Launching Legacies: Honoring a Father's Impact on America's Space Odyssey

Frank with his parents, Marilyn and Jay, in 1958 at Cape Canaveral

"Collections tell a story, and our family story is linked to a magical time in our nation’s history—one filled with adventure, courage, and unprecedented vision for a bright future."

In the article below, which originally appeared in the June 2024 issue of Stroll Palisades Kent, Kent resident Frank Mermoud shares the amazing story of his father's impact on America's Space Odyssey.

My sister, Jean Pickett, and I inherited a large amount of space and aircraft material and memorabilia from our late father, Jules Frank “Jay” Mermoud.  Our Dad began his space-related career with Douglas Aircraft in the mid-1950's (later McDonnell Douglas) performing media work associated with the start of NASA in 1957 at Patrick Air Force Base, Florida.  His professional journey would take our family to Cape Canaveral, Florida; Eglin Air Force Base, Florida; Cape Kennedy, Florida; and ultimately to St. Louis, Missouri, where he worked until his retirement in 1987.

Dad was an exceedingly talented film and television writer-producer and media graphic specialist for Douglas/McDonnell Douglas, culminating in his work as an assistant manager of photographic services with McDonnell Douglas.  His many photos were published in National Geographic, Popular Science and Aviation Week, to name a few.

Jay Mermoud (rt) with astronaut Deke Slayton - mid 1960's

At all the aforementioned locations and in his various positions, Dad collaborated and interacted with the Cape leadership, pilots, astronauts and even the renowned NASA program manager, Wehrner von Braun.  Though Dad was not a leading figure in the space program, he did play a significant and noteworthy role in documenting the space program and its early history by sharing his talent in film and photography.  Through the lens of the camera, he captured the evolution of the space program over a remarkable period of time.  In our eyes, he was as much a hero as the astronauts going into space.

In addition to the numerous launch and space photos, as well as his original reels of film of Thor, Saturn, Gemini, Mercury and Apollo launches, there is also quite a lot of memorabilia such as posters, photos and autographs of astronauts, and press brochures. Dad viewed his photo and film work as historical art, that would gain appreciation and value over time, and later become an important documentation of our nations' history during this exciting period of early space exploration.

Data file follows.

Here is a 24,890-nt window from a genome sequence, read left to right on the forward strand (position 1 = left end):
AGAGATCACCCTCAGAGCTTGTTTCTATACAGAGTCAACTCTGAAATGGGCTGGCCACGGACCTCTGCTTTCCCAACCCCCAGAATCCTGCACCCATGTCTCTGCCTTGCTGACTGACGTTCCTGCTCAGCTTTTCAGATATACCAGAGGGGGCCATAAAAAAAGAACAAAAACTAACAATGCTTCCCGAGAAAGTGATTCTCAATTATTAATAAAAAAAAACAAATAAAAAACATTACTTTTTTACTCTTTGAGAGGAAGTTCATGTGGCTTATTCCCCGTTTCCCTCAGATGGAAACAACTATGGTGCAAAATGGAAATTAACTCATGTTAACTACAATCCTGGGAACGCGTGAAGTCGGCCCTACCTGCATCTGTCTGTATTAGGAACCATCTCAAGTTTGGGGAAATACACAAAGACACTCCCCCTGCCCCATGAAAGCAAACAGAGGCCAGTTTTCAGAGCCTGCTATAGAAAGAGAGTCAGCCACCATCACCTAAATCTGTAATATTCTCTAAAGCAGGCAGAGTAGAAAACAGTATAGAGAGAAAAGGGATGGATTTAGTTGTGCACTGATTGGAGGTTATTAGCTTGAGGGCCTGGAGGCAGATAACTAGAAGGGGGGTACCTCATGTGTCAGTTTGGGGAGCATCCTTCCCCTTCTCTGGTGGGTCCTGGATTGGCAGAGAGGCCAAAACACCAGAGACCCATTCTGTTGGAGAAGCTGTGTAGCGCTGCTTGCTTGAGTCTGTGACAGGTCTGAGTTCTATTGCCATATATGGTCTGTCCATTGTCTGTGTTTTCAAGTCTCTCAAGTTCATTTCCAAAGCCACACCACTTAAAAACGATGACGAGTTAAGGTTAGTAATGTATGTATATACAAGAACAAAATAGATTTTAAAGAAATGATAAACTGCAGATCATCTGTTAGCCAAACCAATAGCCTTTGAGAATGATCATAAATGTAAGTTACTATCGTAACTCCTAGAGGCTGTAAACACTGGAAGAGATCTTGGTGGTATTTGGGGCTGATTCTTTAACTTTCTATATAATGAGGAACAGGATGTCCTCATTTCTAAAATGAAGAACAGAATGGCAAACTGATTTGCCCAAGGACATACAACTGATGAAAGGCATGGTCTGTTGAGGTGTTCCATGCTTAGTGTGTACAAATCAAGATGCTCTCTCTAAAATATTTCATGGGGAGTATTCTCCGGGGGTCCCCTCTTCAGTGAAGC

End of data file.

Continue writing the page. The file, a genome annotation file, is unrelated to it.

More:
At a young age, I was introduced to the wonder of rockets, missiles and aircraft through my Dad's work, gaining a lifelong appreciation for not only his craft, but the impact he would have on space exploration. I have fond memories from the 1960's when Dad would have Mom take my sister, late brother and me out of school to go view the space launches at the Cape, and on occasion, meet several of the astronauts.

Needless to say, it was a thrill to do so and an incredible memory to last my lifetime.

With fascination of space exploration, and knowing this was a significant snapshot in history, Dad would write wonderful notes to each of his three children on official launch stationary, cards or first day covers.  In those personalized notes, he would provide a brief description of his role and the launch.  In one such note from Apollo 9, Dad wrote, "My dear son Frank,  I have just participated in another spectacular Saturn countdown and launch, the Apollo 9.  Your future holds many exciting events in space feats and you may someday be traveling around in space.  Love, Daddy.”

In recognition of the historical value of Dad's work as a "Space Pioneer of the Cape," my sister and I decided to honor our Dad and perpetuate his legacy by having this vast collection housed in a museum type entity.  After discussions and a review of the material with NASA and the Smithsonian National Air and Space Museum archivists, we agreed that the best institution to house our father’s collection and memorabilia would be the National Air and Space Museum where it resides now.  Never in our wildest dreams did we think this would happen, and yet it did.  The Smithsonian has deemed the provenance as impeccable, citing the collection as particularly rich in documenting the early space missions.  It is deeply gratifying to see Dad's life's work memorialized in such a dignified manner.

My sister and I are forever grateful to have had such a wonderful and loving father.  As the son of Jay Mermoud, I am proud of his accomplishments and contributions to our nations' success in space exploration.

Frank Mermoud